Violence, Legitimacy and the Future of Japanese and American Multilateralism
by Yoshikazu SAKAMOTO
It is often said that 9/11 has changed the world. Certainly, the world being swayed by the wars in Afghanistan and Iraq in the wake of that event appears to prove the saying correct.
But as far as the basic structure of today’s international politics is concerned, the world underwent a drastic change when the Cold War ended. 9/11 served as a catalyst to make the structural change all the more manifest.
Then what kind of structure came to exist after the end of the Cold War? It goes without saying that a unipolar world order was born. However, a basic contradiction is inherent in this structure.
The contradiction exists between the two major components of this structure: first, a global hierarchy of power, particularly military power, which constitutes a pyramid of hegemony and disparity, with the U.S. at the top; second, a dynamic of universalizing the principle of equal rights of human beings, with the U.S. acting as the center for disseminating the message of global democratization.
The hierarchical pyramid couples U.S. hegemonic superiority with the conformity, concession and submission of other nations. As a whole, it forms a structure consisting of the chains of dominance and subordination.
For example, it is evident that even the European NATO allies are militarily inferior to the U.S. During the bombings of Yugoslavia in 1999 by NATO forces, the technological gap between the U.S. and Europe in the Revolution in Military Affairs was clearly exposed, thus making joint operation on an equal footing difficult. If this is the case with the NATO allies in Europe, the military disparity between the U.S. and other nations is obvious. The fact that brutal killing in civil wars in some African countries and in other parts of the world gained attention and led to an international move to restrict “small arms” points to the enormity of the gap between the top and the bottom of the pyramid of military technology.
In modern history, state-of-the-art, advanced weapons tended to be concentrated in increasingly fewer military big powers, which ended up in the two superpowers. After the end of the Cold War, this concentration became unipolar, with the U.S. monopolizing such superior technology.
Another process was underway, however, at lower layers of the pyramid, in which modern weapons proliferated to many countries. For modern technology, a simultaneous process of concentration and dispersion is inevitable. Today, this is illustrated by the proliferation of nuclear weapons and the danger of biological and chemical weapons finding their way to the hands of terrorists.
Because of the structural inequality in the world military order characterized by the concentration and monopoly of top-of-the-line arms in and by the U.S., there arises a growing possibility that some militant forces at a lower layer of the pyramid, keenly conscious of their being ruled and oppressed, will resort to terrorism as asymmetrical warfare. This is a technological possibility. The crucial question concerns whether this technological possibility turns into the political reality of sharp conflict.
What is behind this political conflict is the other dynamic of the post-Cold War unipolar structure, that is, the universalization of the demand for equal rights. This dynamic brought about democratization in many countries after the end of the Cold War. In fact, the collapse of the former Soviet Union itself was a cardinal example of democratization. Thus inside many countries, the principle of equality of human beings came to be officially recognized. But, at the same time, this has made many people more conscious of inequality and oppression between nations or racial and cultural groups, setting the stage for ethnic and religious conflicts in various parts of the world.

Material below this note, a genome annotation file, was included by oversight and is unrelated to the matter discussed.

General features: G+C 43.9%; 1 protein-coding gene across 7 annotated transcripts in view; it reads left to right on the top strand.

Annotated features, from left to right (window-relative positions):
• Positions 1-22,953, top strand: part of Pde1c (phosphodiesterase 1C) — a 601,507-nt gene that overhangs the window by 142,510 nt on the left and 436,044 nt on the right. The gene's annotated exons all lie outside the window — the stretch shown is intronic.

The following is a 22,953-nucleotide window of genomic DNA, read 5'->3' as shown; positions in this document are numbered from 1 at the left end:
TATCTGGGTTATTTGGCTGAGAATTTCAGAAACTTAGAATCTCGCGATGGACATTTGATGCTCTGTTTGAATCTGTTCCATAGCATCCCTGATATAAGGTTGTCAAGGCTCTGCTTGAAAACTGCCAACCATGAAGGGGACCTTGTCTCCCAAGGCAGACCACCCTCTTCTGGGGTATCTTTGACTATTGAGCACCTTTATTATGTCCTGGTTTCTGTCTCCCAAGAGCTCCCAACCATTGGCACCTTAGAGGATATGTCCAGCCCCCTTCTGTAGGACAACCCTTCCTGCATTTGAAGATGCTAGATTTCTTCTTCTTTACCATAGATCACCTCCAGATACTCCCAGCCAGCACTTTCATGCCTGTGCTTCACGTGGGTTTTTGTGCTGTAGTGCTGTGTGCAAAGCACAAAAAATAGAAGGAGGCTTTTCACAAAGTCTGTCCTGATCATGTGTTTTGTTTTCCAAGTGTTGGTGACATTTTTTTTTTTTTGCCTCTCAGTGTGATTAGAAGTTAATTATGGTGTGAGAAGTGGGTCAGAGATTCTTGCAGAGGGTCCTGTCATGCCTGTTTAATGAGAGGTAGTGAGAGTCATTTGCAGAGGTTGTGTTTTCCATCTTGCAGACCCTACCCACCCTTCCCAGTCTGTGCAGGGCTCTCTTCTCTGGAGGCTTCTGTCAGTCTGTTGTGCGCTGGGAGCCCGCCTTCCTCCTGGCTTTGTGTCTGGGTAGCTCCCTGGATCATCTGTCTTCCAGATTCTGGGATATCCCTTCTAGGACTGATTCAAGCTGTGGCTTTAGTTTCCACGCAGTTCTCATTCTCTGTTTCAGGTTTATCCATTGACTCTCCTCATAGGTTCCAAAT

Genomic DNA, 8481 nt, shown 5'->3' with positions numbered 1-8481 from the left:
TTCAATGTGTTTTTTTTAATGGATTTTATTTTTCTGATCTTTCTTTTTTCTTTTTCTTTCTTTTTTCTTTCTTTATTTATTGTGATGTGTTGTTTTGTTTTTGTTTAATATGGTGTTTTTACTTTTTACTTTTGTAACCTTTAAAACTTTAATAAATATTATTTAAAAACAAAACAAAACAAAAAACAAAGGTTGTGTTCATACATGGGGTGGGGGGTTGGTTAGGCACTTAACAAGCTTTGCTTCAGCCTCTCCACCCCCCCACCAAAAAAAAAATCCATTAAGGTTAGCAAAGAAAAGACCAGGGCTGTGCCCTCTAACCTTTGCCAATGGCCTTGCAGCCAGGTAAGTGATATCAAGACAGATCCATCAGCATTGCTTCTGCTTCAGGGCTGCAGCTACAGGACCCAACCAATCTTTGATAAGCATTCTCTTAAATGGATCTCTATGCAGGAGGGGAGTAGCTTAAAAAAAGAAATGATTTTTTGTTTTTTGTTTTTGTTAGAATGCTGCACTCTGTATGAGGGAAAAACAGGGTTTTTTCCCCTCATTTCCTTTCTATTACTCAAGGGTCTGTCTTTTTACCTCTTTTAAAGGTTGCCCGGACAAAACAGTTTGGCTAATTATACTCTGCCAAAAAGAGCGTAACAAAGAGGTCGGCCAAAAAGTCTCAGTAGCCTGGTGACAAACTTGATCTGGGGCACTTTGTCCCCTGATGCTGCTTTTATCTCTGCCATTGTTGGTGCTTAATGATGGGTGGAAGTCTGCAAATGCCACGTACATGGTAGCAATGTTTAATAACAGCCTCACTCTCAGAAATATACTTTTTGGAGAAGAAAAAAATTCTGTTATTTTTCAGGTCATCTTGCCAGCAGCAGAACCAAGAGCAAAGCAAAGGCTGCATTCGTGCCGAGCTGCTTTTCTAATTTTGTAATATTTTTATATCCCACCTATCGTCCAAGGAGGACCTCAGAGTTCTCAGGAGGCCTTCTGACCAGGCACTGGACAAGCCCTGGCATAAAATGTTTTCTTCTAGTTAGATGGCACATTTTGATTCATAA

Among such people indignant about the status quo, Muslims, whose faith is based on belief in universal equality of “human beings” before Allah (though not necessarily the same as equal “human rights”), have become the core of the forces which put up unyielding resistance. Transnational Islamic resistant forces, whether armed or non-violent, have risen against what they deem oppression, as illustrated by Chechens, Uighurs, and Muslims in Afghanistan, Indonesia and elsewhere. As the result of the emergence of the American unipolar hegemony, the U.S. has become the arch enemy of Muslim extremists.
In response, the U.S. after 9/11 intensified efforts to disseminate American-type democracy by force of arms in counteracting transnational terrorism. Yet, in reality, the post-Cold War U.S. already possessed military power of global reach and had encompassed the world within its hegemonic strategy of global power projection.
Political unilateralism also had surfaced in the U.S. decision to shelve the Kyoto protocol to regulate global warming and the comprehensive nuclear test ban treaty. Although the Clinton administration had exercised a degree of restraint from actual use of its military power, the U.S. under the Bush administration, shocked by attacks on its homeland by a foreign enemy on 9/11, discarded this self-restraint. It adopted the strategy of preemptive attack pushed for by neoconservatives and started to act alone, eschewing multilateral cooperation. This unilateralist behavior can be considered a manifestation of a pattern of behavior which corresponded more explicitly to the unipolar structure that already existed prior to 9/11.
In this sense, what changed after 9/11 was not the structure of the world but U.S. behavior and the U.S. perception of the world. The structure of U.S. global hegemony had been exposed to transnational terrorist attacks abroad, such as Nairobi. The U.S. now came to view the world as the source of direct threats to its homeland security. What is important, then, is the gap between the image the U.S. as a hegemonic power holds of the world and the reality of the world.